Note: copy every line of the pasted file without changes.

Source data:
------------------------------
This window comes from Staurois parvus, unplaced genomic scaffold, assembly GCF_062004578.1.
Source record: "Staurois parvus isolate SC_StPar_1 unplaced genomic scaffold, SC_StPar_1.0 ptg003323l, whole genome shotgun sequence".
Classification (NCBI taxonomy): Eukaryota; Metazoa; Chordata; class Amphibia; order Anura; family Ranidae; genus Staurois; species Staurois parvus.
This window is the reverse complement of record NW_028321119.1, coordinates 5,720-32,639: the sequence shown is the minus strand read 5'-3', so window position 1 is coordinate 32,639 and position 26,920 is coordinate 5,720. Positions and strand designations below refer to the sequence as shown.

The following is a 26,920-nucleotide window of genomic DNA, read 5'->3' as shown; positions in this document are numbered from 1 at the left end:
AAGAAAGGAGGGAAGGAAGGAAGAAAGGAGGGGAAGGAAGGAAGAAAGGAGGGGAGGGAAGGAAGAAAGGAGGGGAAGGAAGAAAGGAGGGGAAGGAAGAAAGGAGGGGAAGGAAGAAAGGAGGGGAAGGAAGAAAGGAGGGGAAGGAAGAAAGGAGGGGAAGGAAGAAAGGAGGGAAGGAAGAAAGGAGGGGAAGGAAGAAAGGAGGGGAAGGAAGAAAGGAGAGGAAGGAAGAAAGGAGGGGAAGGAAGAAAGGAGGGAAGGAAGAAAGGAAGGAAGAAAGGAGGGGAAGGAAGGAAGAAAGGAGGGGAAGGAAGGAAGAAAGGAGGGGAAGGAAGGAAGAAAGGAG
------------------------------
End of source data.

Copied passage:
This window comes from Staurois parvus, unplaced genomic scaffold, assembly GCF_062004578.1.
Source record: "Staurois parvus isolate SC_StPar_1 unplaced genomic scaffold, SC_StPar_1.0 ptg003323l, whole genome shotgun sequence".
Classification (NCBI taxonomy): Eukaryota; Metazoa; Chordata; class Amphibia; order Anura; family Ranidae; genus Staurois; species Staurois parvus.
This window is the reverse complement of record NW_028321119.1, coordinates 5,720-32,639: the sequence shown is the minus strand read 5'-3', so window position 1 is coordinate 32,639 and position 26,920 is coordinate 5,720. Positions and strand designations below refer to the sequence as shown.

The following is a 26,920-nucleotide window of genomic DNA, read 5'->3' as shown; positions in this document are numbered from 1 at the left end:
AAGAAAGGAGGGAAGGAAGGAAGAAAGGAGGGGAAGGAAGGAAGAAAGGAGGGGAGGGAAGGAAGAAAGGAGGGGAAGGAAGAAAGGAGGGGAAGGAAGAAAGGAGGGGAAGGAAGAAAGGAGGGGAAGGAAGAAAGGAGGGGAAGGAAGAAAGGAGGGGAAGGAAGAAAGGAGGGAAGGAAGAAAGGAGGGGAAGGAAGAAAGGAGGGGAAGGAAGAAAGGAGAGGAAGGAAGAAAGGAGGGGAAGGAAGAAAGGAGGGAAGGAAGAAAGGAAGGAAGAAAGGAGGGGAAGGAAGGAAGAAAGGAGGGGAAGGAAGGAAGAAAGGAGGGGAAGGAAGGAAGAAAGGAG